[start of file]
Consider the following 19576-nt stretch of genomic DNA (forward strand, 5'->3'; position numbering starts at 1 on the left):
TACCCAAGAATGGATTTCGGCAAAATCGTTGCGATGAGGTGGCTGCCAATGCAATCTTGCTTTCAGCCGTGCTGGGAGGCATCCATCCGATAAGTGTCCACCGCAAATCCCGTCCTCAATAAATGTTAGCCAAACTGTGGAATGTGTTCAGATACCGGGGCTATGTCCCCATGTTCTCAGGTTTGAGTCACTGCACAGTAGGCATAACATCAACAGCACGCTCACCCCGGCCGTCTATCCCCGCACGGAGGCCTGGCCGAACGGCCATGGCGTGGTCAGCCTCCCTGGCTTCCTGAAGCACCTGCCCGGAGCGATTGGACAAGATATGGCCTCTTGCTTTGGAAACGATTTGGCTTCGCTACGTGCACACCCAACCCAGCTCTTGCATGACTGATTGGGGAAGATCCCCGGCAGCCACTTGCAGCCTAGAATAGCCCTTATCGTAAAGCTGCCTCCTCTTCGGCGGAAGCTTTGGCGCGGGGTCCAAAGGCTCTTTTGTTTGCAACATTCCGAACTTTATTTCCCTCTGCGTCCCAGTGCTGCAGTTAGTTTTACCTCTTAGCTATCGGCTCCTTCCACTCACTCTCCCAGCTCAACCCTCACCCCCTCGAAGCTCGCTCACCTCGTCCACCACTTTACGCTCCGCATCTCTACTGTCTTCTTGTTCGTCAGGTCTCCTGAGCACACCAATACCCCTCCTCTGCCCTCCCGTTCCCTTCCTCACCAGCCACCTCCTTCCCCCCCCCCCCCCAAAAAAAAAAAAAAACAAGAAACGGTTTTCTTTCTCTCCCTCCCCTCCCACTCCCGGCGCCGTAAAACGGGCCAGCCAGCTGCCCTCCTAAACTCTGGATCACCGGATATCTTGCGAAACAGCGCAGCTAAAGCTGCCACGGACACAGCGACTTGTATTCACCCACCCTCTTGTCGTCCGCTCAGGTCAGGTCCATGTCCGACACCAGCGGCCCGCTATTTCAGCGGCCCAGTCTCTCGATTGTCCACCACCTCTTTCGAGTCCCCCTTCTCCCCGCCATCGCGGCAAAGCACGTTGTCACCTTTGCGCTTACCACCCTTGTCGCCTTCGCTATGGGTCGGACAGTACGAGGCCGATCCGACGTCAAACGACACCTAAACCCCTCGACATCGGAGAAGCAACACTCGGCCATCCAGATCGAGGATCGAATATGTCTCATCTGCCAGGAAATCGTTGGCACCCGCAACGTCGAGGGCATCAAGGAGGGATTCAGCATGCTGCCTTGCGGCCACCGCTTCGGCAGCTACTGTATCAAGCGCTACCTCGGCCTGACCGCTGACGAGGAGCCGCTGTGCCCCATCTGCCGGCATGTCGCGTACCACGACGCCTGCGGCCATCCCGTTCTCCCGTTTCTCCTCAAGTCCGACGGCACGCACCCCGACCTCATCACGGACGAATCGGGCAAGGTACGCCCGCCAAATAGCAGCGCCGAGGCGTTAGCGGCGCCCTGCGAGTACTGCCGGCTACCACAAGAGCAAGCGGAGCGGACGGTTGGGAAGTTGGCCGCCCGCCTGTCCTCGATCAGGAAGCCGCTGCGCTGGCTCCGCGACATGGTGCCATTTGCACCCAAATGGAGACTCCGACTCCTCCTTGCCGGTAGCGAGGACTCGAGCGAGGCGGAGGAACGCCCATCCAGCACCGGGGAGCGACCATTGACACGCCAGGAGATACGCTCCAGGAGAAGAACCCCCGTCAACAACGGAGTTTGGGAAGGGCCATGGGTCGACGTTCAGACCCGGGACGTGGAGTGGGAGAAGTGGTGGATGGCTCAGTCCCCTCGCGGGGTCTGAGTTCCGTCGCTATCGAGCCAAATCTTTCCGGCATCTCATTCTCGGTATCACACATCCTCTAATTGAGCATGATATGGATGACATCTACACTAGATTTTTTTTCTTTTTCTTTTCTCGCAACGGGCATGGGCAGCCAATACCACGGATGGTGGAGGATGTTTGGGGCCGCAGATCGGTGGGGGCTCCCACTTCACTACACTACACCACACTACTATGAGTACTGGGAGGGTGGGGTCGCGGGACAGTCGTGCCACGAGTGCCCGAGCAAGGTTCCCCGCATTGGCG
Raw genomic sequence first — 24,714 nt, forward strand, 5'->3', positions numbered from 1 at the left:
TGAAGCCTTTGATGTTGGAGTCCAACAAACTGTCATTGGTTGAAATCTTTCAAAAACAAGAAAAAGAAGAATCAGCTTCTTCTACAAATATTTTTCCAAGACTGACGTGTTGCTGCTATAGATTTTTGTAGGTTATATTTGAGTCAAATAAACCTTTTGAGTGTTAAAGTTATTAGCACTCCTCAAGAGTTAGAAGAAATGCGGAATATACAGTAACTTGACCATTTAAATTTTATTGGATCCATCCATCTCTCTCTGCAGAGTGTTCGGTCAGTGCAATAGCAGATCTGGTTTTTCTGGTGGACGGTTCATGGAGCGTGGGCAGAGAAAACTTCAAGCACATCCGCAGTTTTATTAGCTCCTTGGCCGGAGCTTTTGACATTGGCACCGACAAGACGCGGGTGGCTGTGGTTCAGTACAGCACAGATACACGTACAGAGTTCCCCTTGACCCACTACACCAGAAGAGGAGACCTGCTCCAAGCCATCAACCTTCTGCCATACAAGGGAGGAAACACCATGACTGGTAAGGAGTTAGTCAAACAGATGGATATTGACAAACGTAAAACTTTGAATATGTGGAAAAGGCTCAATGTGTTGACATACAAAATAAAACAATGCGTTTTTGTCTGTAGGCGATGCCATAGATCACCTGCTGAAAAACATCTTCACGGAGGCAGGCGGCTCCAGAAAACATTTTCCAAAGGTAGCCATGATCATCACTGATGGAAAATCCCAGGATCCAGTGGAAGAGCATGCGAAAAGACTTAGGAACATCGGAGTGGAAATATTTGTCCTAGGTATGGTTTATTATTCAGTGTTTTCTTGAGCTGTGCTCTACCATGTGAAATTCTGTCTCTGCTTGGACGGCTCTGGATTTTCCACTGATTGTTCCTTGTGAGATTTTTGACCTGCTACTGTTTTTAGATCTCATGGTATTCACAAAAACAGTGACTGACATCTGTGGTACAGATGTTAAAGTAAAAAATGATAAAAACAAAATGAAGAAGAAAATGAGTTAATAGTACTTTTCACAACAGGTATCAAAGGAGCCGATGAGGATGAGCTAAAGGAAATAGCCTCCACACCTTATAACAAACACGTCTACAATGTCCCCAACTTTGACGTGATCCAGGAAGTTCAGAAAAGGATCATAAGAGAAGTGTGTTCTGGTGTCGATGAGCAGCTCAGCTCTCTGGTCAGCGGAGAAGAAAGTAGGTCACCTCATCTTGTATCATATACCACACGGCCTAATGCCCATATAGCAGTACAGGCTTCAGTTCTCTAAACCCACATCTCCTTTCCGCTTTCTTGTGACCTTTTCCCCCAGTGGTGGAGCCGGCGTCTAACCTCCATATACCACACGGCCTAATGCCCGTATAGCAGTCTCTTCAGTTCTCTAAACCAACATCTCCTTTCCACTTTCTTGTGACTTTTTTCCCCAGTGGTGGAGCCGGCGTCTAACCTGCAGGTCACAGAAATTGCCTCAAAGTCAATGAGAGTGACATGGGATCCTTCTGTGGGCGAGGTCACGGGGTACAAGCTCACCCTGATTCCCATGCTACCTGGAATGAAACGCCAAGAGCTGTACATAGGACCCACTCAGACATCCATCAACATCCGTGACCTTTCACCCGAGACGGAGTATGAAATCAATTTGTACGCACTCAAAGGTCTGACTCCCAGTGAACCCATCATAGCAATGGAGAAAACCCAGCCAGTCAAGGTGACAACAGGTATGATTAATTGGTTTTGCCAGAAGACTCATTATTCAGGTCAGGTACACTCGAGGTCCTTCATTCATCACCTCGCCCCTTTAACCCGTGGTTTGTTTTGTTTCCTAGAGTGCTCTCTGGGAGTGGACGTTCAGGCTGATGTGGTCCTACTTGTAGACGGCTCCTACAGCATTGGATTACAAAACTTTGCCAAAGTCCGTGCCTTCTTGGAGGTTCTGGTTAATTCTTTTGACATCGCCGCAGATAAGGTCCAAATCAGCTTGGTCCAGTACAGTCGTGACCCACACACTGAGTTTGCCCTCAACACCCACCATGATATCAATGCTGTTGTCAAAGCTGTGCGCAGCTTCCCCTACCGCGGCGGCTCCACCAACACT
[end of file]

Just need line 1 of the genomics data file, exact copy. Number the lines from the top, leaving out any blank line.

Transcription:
Consider the following 19576-nt stretch of genomic DNA (forward strand, 5'->3'; position numbering starts at 1 on the left):